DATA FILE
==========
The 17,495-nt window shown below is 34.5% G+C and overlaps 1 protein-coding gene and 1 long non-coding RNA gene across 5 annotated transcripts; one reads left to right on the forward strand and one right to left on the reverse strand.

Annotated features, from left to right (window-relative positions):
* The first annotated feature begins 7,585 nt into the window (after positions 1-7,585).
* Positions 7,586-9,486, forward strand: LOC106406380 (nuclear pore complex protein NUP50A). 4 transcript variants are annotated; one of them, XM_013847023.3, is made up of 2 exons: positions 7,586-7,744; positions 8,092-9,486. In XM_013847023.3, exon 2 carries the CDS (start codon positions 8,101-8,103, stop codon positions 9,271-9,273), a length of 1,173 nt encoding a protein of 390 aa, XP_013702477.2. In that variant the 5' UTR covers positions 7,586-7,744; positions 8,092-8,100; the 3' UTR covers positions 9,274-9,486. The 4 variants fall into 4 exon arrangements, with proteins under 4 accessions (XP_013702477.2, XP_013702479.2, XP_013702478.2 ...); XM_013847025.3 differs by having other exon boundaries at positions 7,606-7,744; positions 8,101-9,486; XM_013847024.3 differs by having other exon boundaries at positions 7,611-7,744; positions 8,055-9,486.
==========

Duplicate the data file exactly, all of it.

The 17,495-nt window shown below is 34.5% G+C and overlaps 1 protein-coding gene and 1 long non-coding RNA gene across 5 annotated transcripts; one reads left to right on the forward strand and one right to left on the reverse strand.

Annotated features, from left to right (window-relative positions):
* The first annotated feature begins 7,585 nt into the window (after positions 1-7,585).
* Positions 7,586-9,486, forward strand: LOC106406380 (nuclear pore complex protein NUP50A). 4 transcript variants are annotated; one of them, XM_013847023.3, is made up of 2 exons: positions 7,586-7,744; positions 8,092-9,486. In XM_013847023.3, exon 2 carries the CDS (start codon positions 8,101-8,103, stop codon positions 9,271-9,273), a length of 1,173 nt encoding a protein of 390 aa, XP_013702477.2. In that variant the 5' UTR covers positions 7,586-7,744; positions 8,092-8,100; the 3' UTR covers positions 9,274-9,486. The 4 variants fall into 4 exon arrangements, with proteins under 4 accessions (XP_013702477.2, XP_013702479.2, XP_013702478.2 ...); XM_013847025.3 differs by having other exon boundaries at positions 7,606-7,744; positions 8,101-9,486; XM_013847024.3 differs by having other exon boundaries at positions 7,611-7,744; positions 8,055-9,486.